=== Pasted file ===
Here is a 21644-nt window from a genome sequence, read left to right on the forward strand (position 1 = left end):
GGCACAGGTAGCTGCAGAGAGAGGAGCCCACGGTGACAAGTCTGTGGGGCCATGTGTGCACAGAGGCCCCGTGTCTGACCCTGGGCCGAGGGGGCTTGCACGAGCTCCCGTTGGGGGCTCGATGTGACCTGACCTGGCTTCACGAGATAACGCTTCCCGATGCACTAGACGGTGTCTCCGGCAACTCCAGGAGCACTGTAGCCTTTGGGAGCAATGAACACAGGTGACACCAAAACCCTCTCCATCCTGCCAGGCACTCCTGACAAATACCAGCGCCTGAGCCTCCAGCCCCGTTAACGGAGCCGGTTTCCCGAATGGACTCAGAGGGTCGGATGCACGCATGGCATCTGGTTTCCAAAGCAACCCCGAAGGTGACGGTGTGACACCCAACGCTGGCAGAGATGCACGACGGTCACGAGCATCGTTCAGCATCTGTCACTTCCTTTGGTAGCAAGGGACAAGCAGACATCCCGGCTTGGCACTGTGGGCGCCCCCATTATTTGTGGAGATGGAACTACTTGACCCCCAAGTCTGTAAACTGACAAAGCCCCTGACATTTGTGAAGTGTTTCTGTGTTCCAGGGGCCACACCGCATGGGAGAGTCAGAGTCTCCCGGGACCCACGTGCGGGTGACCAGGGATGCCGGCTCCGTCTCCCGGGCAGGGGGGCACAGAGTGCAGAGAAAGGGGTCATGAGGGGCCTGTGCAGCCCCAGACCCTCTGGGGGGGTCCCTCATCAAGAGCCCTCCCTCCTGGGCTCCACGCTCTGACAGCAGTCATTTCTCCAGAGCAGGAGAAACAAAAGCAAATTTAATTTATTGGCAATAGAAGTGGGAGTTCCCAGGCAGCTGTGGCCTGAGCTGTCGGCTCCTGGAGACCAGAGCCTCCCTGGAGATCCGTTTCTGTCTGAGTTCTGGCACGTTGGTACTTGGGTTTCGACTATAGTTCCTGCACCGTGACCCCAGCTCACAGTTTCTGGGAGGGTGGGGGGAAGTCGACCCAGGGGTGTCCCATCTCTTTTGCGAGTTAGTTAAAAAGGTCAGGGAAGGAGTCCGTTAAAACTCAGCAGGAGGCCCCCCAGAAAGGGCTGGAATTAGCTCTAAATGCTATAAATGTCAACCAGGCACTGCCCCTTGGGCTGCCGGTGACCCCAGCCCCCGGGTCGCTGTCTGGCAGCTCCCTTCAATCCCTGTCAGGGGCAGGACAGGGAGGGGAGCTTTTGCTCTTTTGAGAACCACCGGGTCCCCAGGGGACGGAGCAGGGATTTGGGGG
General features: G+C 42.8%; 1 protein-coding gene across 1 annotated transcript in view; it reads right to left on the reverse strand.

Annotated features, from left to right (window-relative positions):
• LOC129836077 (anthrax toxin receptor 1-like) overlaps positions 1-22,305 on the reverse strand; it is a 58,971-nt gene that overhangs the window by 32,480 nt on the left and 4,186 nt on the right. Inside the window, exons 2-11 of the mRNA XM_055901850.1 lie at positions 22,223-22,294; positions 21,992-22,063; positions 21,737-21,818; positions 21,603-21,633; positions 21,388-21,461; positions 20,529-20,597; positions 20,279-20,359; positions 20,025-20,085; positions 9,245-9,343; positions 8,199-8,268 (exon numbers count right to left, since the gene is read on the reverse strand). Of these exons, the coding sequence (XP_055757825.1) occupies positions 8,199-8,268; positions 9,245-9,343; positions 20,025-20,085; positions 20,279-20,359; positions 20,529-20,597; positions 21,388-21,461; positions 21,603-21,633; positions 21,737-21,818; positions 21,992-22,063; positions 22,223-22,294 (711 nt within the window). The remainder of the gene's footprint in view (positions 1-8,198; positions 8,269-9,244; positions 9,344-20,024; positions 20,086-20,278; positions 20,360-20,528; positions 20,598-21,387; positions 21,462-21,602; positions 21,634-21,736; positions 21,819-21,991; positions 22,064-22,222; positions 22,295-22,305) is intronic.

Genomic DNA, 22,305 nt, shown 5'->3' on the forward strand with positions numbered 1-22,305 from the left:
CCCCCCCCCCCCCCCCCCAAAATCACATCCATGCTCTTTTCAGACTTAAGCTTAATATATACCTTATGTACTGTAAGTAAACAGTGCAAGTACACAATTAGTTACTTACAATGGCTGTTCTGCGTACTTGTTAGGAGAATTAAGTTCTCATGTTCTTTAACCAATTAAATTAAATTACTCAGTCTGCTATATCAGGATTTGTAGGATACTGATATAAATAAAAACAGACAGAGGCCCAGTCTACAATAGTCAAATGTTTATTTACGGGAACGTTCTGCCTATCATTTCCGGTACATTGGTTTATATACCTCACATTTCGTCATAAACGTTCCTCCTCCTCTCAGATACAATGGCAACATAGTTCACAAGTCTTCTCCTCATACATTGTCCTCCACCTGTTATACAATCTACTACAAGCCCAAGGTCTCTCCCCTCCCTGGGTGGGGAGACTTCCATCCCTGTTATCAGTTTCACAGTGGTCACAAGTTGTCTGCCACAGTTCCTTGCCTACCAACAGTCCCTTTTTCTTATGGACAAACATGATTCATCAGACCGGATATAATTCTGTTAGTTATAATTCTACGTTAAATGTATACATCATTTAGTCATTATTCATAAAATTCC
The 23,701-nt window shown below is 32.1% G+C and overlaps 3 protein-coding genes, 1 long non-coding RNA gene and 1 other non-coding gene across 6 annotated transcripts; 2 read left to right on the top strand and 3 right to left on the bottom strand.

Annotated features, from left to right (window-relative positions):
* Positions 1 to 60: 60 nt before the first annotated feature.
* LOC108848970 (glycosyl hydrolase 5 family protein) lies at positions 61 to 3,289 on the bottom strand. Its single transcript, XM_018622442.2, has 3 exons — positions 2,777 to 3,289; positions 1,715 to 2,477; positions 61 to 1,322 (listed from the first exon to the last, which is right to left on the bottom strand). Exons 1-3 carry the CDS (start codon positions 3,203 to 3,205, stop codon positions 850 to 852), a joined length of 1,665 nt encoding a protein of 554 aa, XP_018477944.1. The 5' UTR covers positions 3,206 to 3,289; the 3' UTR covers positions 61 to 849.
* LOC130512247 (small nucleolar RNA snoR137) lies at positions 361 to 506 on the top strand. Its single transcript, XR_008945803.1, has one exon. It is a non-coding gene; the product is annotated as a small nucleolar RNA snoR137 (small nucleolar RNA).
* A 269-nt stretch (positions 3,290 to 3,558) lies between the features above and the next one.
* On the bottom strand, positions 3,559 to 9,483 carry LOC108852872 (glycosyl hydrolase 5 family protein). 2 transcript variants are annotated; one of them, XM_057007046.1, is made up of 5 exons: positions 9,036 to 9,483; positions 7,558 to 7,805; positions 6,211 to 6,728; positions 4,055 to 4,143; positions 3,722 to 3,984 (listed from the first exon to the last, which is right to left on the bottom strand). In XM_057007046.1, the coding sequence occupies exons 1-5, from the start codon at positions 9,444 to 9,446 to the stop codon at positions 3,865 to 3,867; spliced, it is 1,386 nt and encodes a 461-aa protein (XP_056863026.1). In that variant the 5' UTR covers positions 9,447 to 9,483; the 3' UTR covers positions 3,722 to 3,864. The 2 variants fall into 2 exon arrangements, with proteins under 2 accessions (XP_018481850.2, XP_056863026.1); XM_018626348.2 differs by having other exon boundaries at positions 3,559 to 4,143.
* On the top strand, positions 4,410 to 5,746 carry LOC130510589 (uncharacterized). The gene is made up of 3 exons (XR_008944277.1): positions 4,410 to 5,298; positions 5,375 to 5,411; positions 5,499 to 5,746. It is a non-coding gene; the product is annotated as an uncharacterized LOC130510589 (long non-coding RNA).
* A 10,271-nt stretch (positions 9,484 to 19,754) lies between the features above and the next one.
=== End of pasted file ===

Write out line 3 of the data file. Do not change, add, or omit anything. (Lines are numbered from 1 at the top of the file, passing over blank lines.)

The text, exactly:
General features: G+C 42.8%; 1 protein-coding gene across 1 annotated transcript in view; it reads right to left on the reverse strand.